6. Try not to worry

It is quite common for people to be nervous about taking tests, not just the day of the exam but in the day(s) leading up to it. In order to alleviate some of the pre-exam stress and not let nerves sabotage your testing ability, proper preparation is essential. The day of the test stay as calm and focused as possible and, if you panic mid-test, give yourself a minute or two to regroup before moving forward.

7. Where do I take the PMP exam?

Until recently the PMP exam, which is solely administered via computer, was only offered at a nationwide testing center with thousands of offices throughout the world. Very rigid standards are in place, including no cell phones or other electronics in the exam room. You are allowed paper, pencil, and calculator.

However, the PMP Certification exam is currently also being offered from the comfort of your own home or workplace computer. As long as you have a computer with a webcam, a solid internet connection, and a test-worthy space you are good to go.

Whichever testing option you decide on, be sure to check it out before the day of the exam. Nobody wants to get lost driving around town when you should be sitting at your testing booth taking deep breaths and preparing for your brain dump (again see tip #9).

8. Is the PMP exam adaptive?

An adaptive computerized test is one that “adapts” to the student’s ability level. As the student presents correct responses, the questions get more difficult. Luckily, the PMP exam is not adaptive. It is a 200 question, multiple-choice test in which all questions are in the queue at the beginning of the test and will never be changed.

9. Brain dump

When you sit down at your computer, whether at the testing center or in your home office, you will have access to a brief tutorial on how to navigate the test. This is worth the watch and also gives you the opportunity to take a few breaths and prepare yourself for the next four hours of test-taking. Once the video is done and you start the test, take the time to empty your brain (brain dump) onto the paper in front of you. Formulas are crucial, and the group and knowledge area matrix is another essential. Add any other facts or processes or names that you feel might slip your mind during the course of the exam. Only then should you move forward with the first question.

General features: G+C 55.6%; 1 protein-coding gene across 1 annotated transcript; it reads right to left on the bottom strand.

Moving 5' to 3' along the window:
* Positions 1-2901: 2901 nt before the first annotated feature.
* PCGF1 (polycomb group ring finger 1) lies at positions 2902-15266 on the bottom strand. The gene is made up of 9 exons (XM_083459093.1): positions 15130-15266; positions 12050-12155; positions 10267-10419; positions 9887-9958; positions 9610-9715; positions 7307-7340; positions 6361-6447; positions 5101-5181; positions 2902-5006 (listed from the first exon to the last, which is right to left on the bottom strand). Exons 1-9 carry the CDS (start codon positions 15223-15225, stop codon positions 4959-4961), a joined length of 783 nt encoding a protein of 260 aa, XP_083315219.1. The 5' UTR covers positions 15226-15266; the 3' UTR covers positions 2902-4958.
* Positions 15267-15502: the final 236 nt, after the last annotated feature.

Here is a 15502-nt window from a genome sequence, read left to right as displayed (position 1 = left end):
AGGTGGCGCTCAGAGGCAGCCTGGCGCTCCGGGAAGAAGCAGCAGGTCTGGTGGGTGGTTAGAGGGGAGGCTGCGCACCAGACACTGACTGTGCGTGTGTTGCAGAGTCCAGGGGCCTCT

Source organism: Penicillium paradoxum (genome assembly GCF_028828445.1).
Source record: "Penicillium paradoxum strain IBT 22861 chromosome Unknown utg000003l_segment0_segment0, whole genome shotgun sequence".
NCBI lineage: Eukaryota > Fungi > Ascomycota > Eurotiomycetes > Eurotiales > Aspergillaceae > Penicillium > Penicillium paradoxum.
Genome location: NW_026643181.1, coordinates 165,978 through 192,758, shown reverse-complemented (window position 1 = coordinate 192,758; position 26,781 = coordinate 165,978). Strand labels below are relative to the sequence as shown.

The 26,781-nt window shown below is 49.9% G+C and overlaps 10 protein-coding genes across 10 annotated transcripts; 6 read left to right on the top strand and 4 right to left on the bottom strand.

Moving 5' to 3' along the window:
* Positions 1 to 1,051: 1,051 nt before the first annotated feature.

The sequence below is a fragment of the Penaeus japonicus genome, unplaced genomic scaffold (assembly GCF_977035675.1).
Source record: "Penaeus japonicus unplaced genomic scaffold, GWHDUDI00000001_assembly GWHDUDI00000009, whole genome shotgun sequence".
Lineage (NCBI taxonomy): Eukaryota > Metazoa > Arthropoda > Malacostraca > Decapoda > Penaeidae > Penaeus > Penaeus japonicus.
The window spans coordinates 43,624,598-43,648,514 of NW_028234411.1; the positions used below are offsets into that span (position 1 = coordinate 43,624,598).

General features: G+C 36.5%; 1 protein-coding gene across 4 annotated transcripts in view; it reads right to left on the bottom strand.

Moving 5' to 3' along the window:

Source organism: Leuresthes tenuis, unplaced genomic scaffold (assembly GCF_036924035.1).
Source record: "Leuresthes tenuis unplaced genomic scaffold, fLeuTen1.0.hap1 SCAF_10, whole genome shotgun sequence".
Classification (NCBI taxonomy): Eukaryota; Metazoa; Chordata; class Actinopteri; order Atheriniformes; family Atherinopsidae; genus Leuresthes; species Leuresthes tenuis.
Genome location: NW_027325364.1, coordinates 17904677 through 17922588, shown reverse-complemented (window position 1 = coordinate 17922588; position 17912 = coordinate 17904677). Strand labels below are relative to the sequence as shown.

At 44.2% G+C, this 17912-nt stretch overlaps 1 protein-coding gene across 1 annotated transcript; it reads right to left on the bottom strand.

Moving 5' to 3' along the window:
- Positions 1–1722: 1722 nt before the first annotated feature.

Practice brain dumps as you are studying for the exam. You will find it to be one of the most effective steps in preparation for your exam.

10. Pass/Fail

The PMP exam is pass/fail and is not open book. The PMI does not share what the passing score is. What you will get, however, is nearly immediate feedback as to whether you passed along with which areas of the test you were proficient in. Study hard, stay focused, and do the best you can.

The Project Management Professional (PMP) exam is difficult but not impossible to pass. The key is to work hard for several weeks prior to the exam and to review these tips on a regular basis. Take a preparation class, gather retargets and study aids, and practice, practice, practice.